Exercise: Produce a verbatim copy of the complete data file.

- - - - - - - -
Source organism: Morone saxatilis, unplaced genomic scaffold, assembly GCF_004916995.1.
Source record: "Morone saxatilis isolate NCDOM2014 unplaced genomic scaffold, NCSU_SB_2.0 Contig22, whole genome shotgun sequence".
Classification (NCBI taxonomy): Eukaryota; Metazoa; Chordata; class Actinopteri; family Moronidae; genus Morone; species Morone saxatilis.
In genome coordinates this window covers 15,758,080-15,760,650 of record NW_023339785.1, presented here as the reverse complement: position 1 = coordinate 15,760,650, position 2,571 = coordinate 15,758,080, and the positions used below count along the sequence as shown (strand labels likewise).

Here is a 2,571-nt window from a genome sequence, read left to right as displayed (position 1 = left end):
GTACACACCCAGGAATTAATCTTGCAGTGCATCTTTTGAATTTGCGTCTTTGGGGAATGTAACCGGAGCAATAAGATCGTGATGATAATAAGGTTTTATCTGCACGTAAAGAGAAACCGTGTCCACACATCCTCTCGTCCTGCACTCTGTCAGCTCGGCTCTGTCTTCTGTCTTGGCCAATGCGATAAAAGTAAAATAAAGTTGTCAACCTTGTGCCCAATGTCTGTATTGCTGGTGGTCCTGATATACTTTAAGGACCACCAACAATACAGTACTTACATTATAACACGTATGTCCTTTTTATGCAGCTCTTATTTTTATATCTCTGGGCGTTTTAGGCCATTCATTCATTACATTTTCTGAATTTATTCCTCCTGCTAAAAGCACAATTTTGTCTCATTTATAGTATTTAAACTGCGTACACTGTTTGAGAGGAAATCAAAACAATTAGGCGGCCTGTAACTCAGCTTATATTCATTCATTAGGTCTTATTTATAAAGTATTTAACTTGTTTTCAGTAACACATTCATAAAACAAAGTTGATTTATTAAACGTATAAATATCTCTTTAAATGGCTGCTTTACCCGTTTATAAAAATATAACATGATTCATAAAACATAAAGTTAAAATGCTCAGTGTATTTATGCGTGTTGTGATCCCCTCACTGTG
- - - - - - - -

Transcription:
Source organism: Morone saxatilis, unplaced genomic scaffold, assembly GCF_004916995.1.
Source record: "Morone saxatilis isolate NCDOM2014 unplaced genomic scaffold, NCSU_SB_2.0 Contig22, whole genome shotgun sequence".
Classification (NCBI taxonomy): Eukaryota; Metazoa; Chordata; class Actinopteri; family Moronidae; genus Morone; species Morone saxatilis.
In genome coordinates this window covers 15,758,080-15,760,650 of record NW_023339785.1, presented here as the reverse complement: position 1 = coordinate 15,760,650, position 2,571 = coordinate 15,758,080, and the positions used below count along the sequence as shown (strand labels likewise).

Here is a 2,571-nt window from a genome sequence, read left to right as displayed (position 1 = left end):
GTACACACCCAGGAATTAATCTTGCAGTGCATCTTTTGAATTTGCGTCTTTGGGGAATGTAACCGGAGCAATAAGATCGTGATGATAATAAGGTTTTATCTGCACGTAAAGAGAAACCGTGTCCACACATCCTCTCGTCCTGCACTCTGTCAGCTCGGCTCTGTCTTCTGTCTTGGCCAATGCGATAAAAGTAAAATAAAGTTGTCAACCTTGTGCCCAATGTCTGTATTGCTGGTGGTCCTGATATACTTTAAGGACCACCAACAATACAGTACTTACATTATAACACGTATGTCCTTTTTATGCAGCTCTTATTTTTATATCTCTGGGCGTTTTAGGCCATTCATTCATTACATTTTCTGAATTTATTCCTCCTGCTAAAAGCACAATTTTGTCTCATTTATAGTATTTAAACTGCGTACACTGTTTGAGAGGAAATCAAAACAATTAGGCGGCCTGTAACTCAGCTTATATTCATTCATTAGGTCTTATTTATAAAGTATTTAACTTGTTTTCAGTAACACATTCATAAAACAAAGTTGATTTATTAAACGTATAAATATCTCTTTAAATGGCTGCTTTACCCGTTTATAAAAATATAACATGATTCATAAAACATAAAGTTAAAATGCTCAGTGTATTTATGCGTGTTGTGATCCCCTCACTGTG